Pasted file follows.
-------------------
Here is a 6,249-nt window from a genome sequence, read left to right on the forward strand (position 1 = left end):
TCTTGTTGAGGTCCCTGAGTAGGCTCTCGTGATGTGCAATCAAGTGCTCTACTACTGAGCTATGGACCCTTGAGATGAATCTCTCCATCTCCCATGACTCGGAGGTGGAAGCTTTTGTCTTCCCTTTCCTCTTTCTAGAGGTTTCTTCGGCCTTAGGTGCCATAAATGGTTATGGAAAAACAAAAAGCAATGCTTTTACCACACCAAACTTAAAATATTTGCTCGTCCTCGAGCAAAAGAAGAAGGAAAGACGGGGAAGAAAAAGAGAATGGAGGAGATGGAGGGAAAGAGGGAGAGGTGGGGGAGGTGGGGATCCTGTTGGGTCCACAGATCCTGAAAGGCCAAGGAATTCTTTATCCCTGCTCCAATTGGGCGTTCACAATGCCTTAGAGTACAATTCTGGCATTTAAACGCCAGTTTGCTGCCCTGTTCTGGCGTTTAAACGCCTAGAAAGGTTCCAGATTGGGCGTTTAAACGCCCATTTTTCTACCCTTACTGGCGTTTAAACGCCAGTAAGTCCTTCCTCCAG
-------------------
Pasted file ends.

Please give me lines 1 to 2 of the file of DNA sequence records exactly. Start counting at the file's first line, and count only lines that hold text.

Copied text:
Here is a 6,249-nt window from a genome sequence, read left to right on the forward strand (position 1 = left end):
TCTTGTTGAGGTCCCTGAGTAGGCTCTCGTGATGTGCAATCAAGTGCTCTACTACTGAGCTATGGACCCTTGAGATGAATCTCTCCATCTCCCATGACTCGGAGGTGGAAGCTTTTGTCTTCCCTTTCCTCTTTCTAGAGGTTTCTTCGGCCTTAGGTGCCATAAATGGTTATGGAAAAACAAAAAGCAATGCTTTTACCACACCAAACTTAAAATATTTGCTCGTCCTCGAGCAAAAGAAGAAGGAAAGACGGGGAAGAAAAAGAGAATGGAGGAGATGGAGGGAAAGAGGGAGAGGTGGGGGAGGTGGGGATCCTGTTGGGTCCACAGATCCTGAAAGGCCAAGGAATTCTTTATCCCTGCTCCAATTGGGCGTTCACAATGCCTTAGAGTACAATTCTGGCATTTAAACGCCAGTTTGCTGCCCTGTTCTGGCGTTTAAACGCCTAGAAAGGTTCCAGATTGGGCGTTTAAACGCCCATTTTTCTACCCTTACTGGCGTTTAAACGCCAGTAAGTCCTTCCTCCAG